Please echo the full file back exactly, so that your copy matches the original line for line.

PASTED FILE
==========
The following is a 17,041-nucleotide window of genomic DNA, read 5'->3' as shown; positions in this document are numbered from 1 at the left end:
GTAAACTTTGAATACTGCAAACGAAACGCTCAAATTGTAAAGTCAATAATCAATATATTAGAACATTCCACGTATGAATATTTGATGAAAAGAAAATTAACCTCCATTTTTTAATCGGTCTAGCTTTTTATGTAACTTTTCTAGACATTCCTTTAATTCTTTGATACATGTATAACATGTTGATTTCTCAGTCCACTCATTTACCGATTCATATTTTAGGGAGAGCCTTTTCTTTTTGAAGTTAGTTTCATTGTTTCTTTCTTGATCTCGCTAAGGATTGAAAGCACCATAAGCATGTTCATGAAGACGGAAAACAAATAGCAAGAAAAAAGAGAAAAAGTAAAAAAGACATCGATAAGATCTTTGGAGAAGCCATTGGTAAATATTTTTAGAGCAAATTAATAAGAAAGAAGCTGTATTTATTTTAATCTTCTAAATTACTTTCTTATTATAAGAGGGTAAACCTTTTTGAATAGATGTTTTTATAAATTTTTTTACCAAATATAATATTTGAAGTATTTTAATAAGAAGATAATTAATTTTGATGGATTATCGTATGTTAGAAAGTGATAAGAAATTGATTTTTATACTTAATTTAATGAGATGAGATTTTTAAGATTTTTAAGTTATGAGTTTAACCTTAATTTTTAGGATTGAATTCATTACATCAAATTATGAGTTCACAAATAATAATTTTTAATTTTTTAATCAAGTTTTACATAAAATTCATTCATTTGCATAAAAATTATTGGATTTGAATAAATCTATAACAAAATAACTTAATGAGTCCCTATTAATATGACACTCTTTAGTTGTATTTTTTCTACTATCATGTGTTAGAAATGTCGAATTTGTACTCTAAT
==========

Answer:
The following is a 17,041-nucleotide window of genomic DNA, read 5'->3' as shown; positions in this document are numbered from 1 at the left end:
GTAAACTTTGAATACTGCAAACGAAACGCTCAAATTGTAAAGTCAATAATCAATATATTAGAACATTCCACGTATGAATATTTGATGAAAAGAAAATTAACCTCCATTTTTTAATCGGTCTAGCTTTTTATGTAACTTTTCTAGACATTCCTTTAATTCTTTGATACATGTATAACATGTTGATTTCTCAGTCCACTCATTTACCGATTCATATTTTAGGGAGAGCCTTTTCTTTTTGAAGTTAGTTTCATTGTTTCTTTCTTGATCTCGCTAAGGATTGAAAGCACCATAAGCATGTTCATGAAGACGGAAAACAAATAGCAAGAAAAAAGAGAAAAAGTAAAAAAGACATCGATAAGATCTTTGGAGAAGCCATTGGTAAATATTTTTAGAGCAAATTAATAAGAAAGAAGCTGTATTTATTTTAATCTTCTAAATTACTTTCTTATTATAAGAGGGTAAACCTTTTTGAATAGATGTTTTTATAAATTTTTTTACCAAATATAATATTTGAAGTATTTTAATAAGAAGATAATTAATTTTGATGGATTATCGTATGTTAGAAAGTGATAAGAAATTGATTTTTATACTTAATTTAATGAGATGAGATTTTTAAGATTTTTAAGTTATGAGTTTAACCTTAATTTTTAGGATTGAATTCATTACATCAAATTATGAGTTCACAAATAATAATTTTTAATTTTTTAATCAAGTTTTACATAAAATTCATTCATTTGCATAAAAATTATTGGATTTGAATAAATCTATAACAAAATAACTTAATGAGTCCCTATTAATATGACACTCTTTAGTTGTATTTTTTCTACTATCATGTGTTAGAAATGTCGAATTTGTACTCTAAT